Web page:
Our prison system archaic, says Paulsen

eric-paulsen-nur-jazlan-anwar-1PETALING JAYA: The Home Ministry’s censure of opposition leader Anwar Ibrahim for issuing statements from jail has prompted a human rights lawyer to denounce the Malaysian prison system as archaic.

Speaking to FMT, Lawyers for Liberty director Eric Paulsen complained that the Malaysian system was, unlike progressive systems around the world, still based on the principle of punishment rather than rehabilitation.

“If we look at more progressive prison systems such as those in the Nordic states, we see that the prisons are aimed at rehabilitation rather than punishment and this means that prisoners retain many of their rights. including free speech, internet access and even the right to vote,” he said.

Deputy Home Minister Nur Jazlan Mohamed recently warned Anwar against issuing statements without approval from prison authorities, saying it could affect his jail term.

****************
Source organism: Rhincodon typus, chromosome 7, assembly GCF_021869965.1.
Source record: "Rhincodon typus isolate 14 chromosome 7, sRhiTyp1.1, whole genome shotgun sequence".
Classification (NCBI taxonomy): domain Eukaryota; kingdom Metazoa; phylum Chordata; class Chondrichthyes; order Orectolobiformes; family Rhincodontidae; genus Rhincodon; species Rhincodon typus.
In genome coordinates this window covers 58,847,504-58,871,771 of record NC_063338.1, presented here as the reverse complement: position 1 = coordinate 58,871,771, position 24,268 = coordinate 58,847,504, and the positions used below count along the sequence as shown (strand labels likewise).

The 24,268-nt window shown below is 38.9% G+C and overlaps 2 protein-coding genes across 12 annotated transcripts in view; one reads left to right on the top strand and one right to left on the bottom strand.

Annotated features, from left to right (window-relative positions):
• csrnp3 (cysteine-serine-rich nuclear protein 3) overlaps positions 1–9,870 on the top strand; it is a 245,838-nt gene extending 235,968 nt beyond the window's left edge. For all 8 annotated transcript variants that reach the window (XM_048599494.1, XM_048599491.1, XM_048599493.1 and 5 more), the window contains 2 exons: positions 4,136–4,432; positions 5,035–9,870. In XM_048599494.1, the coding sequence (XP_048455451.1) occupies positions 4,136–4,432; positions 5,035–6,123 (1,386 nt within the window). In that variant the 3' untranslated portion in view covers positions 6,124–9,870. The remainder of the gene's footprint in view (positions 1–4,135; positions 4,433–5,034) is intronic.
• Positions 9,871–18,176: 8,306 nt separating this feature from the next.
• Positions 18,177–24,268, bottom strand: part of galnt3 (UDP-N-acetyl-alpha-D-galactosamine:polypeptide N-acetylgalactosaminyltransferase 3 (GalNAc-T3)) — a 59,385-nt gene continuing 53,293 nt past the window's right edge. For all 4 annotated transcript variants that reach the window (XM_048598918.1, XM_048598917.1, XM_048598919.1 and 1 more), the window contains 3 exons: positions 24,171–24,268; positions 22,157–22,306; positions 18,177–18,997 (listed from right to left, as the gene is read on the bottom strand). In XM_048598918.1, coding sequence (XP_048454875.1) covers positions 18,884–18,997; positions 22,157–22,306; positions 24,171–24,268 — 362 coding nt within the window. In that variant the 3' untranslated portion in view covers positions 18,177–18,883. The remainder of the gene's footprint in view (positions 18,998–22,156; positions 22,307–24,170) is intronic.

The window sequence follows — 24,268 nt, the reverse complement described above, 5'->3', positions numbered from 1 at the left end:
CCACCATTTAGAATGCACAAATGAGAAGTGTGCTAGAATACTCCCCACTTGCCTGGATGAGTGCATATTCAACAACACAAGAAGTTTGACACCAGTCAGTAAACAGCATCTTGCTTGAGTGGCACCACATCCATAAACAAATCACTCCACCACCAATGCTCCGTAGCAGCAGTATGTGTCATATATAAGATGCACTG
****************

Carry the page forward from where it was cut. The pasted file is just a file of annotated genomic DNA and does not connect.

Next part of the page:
“Lately, several statements have been issued by Anwar and I wonder whether he really made the statements,” Bernama quoted him as saying.

“If the statements were relayed through third parties and were not approved by the Prisons Department, then it is an offence that can affect the jail period.”

According to the Prison Act of 1995, any prisoner may be allowed the use of books and writing materials received or secured through a prison officer with the permission and approval of the officer-in-charge as long as it is consistent with the proper discipline of the prison.

Paulsen said it was a shame that Malaysian prisons would vet what prisoners wrote or said.

“Sometimes, writings can be confiscated when it is none of the authorities’ business, and this is inconsistent with human rights,” he said. “These rules need to change.”

Stop talking from behind bars, Nur Jazlan warns Anwar